REA survey shows lack of confidence in Contracts for Difference scheme


More than half of companies responding to a Renewable Energy Association (REA) survey have said they do not believe that the Contracts for Difference scheme will be effective in bringing forward new renewable power capacity.

In the first industry confidence survey, undertaken by REA, 51 per cent of respondents were concerned by the Contracts for Difference scheme that will replace the Renewables Obligation in 2017.


Of the 68 senior managers from companies surveyed, only 4 per cent believe the UK has a ‘good’ or ‘excellent’ chance of meeting its 2020 renewable energy target.

The trade body has also put together a Renewables Industry Confidence Index, which has a score of 47 per cent with the REA believing a score of 75 per cent would represent a healthy and confident industry.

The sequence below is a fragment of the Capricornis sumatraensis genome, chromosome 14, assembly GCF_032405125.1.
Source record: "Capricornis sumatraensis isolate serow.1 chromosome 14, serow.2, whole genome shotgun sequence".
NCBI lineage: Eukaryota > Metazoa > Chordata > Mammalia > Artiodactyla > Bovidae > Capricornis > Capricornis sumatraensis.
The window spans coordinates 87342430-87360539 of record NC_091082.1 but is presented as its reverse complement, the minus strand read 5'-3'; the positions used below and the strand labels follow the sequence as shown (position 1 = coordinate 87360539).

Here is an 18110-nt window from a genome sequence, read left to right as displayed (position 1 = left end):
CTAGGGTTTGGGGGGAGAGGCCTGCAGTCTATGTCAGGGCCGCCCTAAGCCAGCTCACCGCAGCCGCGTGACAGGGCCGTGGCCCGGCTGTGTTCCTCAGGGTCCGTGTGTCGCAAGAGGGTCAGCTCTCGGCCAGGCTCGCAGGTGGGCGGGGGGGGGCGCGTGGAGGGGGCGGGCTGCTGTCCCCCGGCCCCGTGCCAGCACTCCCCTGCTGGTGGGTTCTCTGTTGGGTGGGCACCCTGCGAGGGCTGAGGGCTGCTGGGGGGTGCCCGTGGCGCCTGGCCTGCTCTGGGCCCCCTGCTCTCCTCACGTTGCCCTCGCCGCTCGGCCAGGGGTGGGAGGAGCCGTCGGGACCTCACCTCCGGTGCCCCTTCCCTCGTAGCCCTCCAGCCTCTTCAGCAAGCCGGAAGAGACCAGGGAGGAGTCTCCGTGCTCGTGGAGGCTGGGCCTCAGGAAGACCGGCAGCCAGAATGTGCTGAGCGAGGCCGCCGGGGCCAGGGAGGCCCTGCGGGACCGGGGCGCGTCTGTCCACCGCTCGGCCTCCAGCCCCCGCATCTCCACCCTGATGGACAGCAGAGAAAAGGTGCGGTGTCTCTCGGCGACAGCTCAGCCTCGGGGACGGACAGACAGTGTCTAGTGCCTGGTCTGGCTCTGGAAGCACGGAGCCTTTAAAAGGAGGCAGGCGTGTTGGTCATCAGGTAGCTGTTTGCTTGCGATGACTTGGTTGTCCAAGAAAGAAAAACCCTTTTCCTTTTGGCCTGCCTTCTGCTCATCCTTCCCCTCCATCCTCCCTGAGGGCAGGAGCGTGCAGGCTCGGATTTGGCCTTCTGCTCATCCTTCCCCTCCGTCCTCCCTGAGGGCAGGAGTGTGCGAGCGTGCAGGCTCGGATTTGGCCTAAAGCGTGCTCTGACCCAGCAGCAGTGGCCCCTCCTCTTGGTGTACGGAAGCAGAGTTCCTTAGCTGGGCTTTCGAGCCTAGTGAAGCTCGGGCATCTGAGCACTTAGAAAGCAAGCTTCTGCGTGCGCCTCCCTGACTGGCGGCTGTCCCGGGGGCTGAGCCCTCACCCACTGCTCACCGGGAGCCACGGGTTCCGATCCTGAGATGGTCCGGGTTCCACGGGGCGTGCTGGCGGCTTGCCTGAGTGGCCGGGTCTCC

REA chief executive Gaynor Hartnell said: “We will repeat this survey every six months in order to build up a comprehensive picture showing trends in confidence levels. Billions of pounds of investment needs to flow into renewables infrastructure. Our aim is to provide Government and stakeholders with a tool to gauge how policies are being received.

“The UK has to achieve a higher growth rate than any other Member State in order to reach its 2020 renewables target. Mixed messages remain a problem and industry needs policy certainty and political consistency. The prize is up to 400,000 jobs by 2020, economic growth and greatly improved energy security.”